What is With All the Lousy Author Web Sites?

Author WebsitesEvery time I find a book I love (or even one that I don’t), the first thing I do is find the author’s site. After spending hours with the book, I often yearn to know more about the author and his or her background, to see what else they may have written.

Often, the sites are lacking. And that’s being charitable.

I may not be neutral on the subject—I’ve worked in both publishing and web design for more than 15 years. But authors can no longer rely upon traditional avenues alone to promote their work. And considering publishing’s bootstrapped state, you can’t count on your publisher to manage your online presence.

This article is an open letter to authors to seize control of their online presence. Use your sites to connect with readers, increase sales and propel your career forward.

Following are some of the most common transgressions I find when visiting author sites.

A Site Written in Marketing Copy, Not Your Voice
Sure, it’s tempting to cut-and-paste from the book’s marketing materials. But frankly, you’re an author, it’s your “thing” to write. You’d be surprised how often I see this. Everything from the author bio to the homepage copy should be crafted by the author, conveying the voice that comes through in the author’s work.

An Aversion to Social Media
Not everyone is a Facebook or Twitter person. But ignore social media at your peril.  It’s an easy—and free—way people can connect with you beyond your book. When people “like” your site or follow you on Twitter, they are inviting you into their personally curated world—it’s a great way to keep the momentum going after a book pub or between titles.

Resistance to Self-Promotion or Sales
I’ve had many author clients tell me that they wanted to soft-pedal the sales angle regarding their books. Or that they felt funny telling people they should buy their books or linking to Amazon when they favor small bookstore

Of course you should tell people buy your books! If someone comes to your site, they are interested in your work. It’s your job to make it easy for them to buy it. Link to Amazon and IndieWire, so your readers have choices for where to make their purchase.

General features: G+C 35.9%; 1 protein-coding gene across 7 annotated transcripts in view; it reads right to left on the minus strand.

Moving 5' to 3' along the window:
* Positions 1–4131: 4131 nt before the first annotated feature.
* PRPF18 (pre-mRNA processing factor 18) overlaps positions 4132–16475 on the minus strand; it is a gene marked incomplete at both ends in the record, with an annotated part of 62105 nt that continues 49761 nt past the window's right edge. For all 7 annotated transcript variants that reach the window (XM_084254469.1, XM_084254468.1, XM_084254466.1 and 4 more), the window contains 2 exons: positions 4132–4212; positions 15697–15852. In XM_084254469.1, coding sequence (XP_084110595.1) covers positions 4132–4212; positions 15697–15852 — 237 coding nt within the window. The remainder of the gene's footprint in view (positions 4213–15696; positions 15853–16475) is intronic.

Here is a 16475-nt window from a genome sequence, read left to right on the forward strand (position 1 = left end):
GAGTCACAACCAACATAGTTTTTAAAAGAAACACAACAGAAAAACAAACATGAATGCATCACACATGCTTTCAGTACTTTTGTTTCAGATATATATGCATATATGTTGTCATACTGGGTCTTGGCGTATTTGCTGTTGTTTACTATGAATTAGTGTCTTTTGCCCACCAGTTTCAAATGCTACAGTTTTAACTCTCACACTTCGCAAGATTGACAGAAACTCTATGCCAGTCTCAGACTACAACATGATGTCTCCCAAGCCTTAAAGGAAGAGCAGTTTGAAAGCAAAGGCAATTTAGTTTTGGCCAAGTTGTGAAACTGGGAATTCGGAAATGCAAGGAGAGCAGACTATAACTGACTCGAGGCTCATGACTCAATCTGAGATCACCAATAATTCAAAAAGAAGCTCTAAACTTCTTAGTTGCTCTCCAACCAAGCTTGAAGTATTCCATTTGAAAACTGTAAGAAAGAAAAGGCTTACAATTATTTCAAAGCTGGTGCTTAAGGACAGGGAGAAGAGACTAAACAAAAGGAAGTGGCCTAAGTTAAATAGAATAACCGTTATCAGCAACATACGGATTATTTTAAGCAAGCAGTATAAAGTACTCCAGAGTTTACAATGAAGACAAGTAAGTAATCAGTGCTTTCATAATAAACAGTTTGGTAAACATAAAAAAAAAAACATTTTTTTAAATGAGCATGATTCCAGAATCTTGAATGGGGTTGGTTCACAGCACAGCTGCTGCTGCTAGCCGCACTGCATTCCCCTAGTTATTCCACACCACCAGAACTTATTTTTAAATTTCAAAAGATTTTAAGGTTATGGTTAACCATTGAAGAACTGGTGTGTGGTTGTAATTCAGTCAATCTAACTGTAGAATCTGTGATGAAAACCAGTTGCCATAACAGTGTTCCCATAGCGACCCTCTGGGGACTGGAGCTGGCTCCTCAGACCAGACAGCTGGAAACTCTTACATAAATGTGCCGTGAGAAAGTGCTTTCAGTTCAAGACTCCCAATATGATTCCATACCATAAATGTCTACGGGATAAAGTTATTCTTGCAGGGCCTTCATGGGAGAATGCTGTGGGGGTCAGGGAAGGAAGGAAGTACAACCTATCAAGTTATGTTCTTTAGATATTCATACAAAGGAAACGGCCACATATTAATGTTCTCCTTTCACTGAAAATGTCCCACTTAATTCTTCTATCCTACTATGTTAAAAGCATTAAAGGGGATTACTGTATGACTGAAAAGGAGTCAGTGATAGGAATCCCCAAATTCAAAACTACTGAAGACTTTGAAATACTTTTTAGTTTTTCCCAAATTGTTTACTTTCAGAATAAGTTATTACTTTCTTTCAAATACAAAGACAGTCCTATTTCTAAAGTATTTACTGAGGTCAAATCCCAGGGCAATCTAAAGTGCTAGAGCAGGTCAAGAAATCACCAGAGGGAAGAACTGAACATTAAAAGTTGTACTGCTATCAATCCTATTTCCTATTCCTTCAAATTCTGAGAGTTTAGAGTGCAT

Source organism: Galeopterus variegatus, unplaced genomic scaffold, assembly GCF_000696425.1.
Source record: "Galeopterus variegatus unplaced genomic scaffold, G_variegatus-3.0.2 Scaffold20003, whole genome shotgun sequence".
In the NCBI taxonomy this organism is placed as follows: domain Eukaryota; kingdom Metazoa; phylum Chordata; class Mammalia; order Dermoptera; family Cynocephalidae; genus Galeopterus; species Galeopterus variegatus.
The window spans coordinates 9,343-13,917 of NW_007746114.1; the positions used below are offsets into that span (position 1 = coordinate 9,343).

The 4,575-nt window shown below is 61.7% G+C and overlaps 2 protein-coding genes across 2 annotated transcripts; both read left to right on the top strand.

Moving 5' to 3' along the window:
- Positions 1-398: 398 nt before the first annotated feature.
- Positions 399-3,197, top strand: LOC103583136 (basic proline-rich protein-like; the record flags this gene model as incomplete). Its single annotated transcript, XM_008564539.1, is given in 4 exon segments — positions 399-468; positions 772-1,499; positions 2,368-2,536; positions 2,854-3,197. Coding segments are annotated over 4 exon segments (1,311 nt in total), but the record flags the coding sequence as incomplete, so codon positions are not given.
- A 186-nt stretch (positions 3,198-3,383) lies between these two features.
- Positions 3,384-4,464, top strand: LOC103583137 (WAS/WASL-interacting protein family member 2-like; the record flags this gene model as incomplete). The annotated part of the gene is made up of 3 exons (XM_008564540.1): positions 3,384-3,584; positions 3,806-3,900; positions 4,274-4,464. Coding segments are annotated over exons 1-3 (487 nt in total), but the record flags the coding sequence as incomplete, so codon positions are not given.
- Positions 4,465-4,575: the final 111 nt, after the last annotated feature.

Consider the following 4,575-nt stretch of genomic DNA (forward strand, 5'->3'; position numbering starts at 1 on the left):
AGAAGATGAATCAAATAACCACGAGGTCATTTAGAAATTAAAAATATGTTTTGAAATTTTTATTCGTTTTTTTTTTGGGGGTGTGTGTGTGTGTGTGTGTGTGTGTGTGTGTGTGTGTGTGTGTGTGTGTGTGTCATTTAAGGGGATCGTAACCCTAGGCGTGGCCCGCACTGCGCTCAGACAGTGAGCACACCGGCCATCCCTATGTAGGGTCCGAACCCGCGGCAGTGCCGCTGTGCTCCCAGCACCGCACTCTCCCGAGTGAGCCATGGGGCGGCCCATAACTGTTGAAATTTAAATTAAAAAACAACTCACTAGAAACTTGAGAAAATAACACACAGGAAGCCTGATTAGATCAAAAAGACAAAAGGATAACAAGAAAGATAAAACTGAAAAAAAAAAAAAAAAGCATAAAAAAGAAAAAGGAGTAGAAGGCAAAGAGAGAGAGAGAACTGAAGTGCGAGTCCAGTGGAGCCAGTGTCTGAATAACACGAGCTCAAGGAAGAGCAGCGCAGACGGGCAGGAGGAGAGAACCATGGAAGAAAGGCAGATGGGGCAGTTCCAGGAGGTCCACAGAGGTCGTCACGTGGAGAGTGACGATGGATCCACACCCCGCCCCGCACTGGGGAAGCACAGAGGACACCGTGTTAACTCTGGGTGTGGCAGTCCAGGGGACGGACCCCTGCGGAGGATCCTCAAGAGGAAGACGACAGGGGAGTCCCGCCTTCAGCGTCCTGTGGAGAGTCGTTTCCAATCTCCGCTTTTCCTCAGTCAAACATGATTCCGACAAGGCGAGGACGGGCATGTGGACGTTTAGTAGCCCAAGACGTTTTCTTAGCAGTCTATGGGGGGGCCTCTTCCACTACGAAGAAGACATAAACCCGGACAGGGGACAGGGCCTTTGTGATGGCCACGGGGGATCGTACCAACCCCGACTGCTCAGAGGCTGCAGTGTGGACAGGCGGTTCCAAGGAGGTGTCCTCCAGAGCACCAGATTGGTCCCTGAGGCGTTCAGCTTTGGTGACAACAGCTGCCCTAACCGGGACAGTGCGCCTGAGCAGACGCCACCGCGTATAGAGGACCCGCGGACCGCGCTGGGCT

While you’re at it, get comfortable with self-promotion. Your site is no place for subtlety. If you spent time on the New York Times best-seller list, by all means mention it. If Oprah blurbed your book, I suggest you use it.

Not Inviting Visitor Interaction
Your site is an opportunity to connect with your readers beyond the page—and the screen. You may want to have a frequently asked questions area, detailing common questions regarding your book or chosen genre. If your book would work well in a group discussion, include a guide for different topics to address. Include an email address or other ways to connect. If you’re feeling especially extroverted, you may want to consider offering to Skype in to book clubs that meet certain criteria.

Failing to Fully Utilize the Web Medium
There’s a misconception that you need an audio engineer to record podcasts, a videographer to create videos. Actually, all you need is a phone or a computer (not even need both). Record yourself reading from a chapter and post the audio online. (Here’s how.) Film a video of a reading, an appearance, or create something unique inspired by your book—all you need is a smartphone and a YouTube account.

Neglecting the Press
Readers are only part of your Web audience. Many are from the media—and you want to make it easy for them to promote your book. Include an author bio (it helps to have short, medium, and long versions), relevant press releases, and downloadable hi-res images for print and Web.

Being Stingy with Content
Another common thing I hear is that authors don’t want to give away too much content. When you post individual chapters as a tease (with an obvious link to follow through to buy the book), you are giving away enough to leave the reader wanting more.

All these suggestions are just a start. I guarantee that if you incorporate these strategies into your site, it will pay off. Plus, it’s gratifying (most of the time) to connect with readers, and exciting to have a new, free medium to share your work that is fully created and curated under your own domain.

Lisa Hazen is a Chicago-based Web Designer specializing in author Web sites. She’d love to hear from you at www.lisahazen.com or [email protected].


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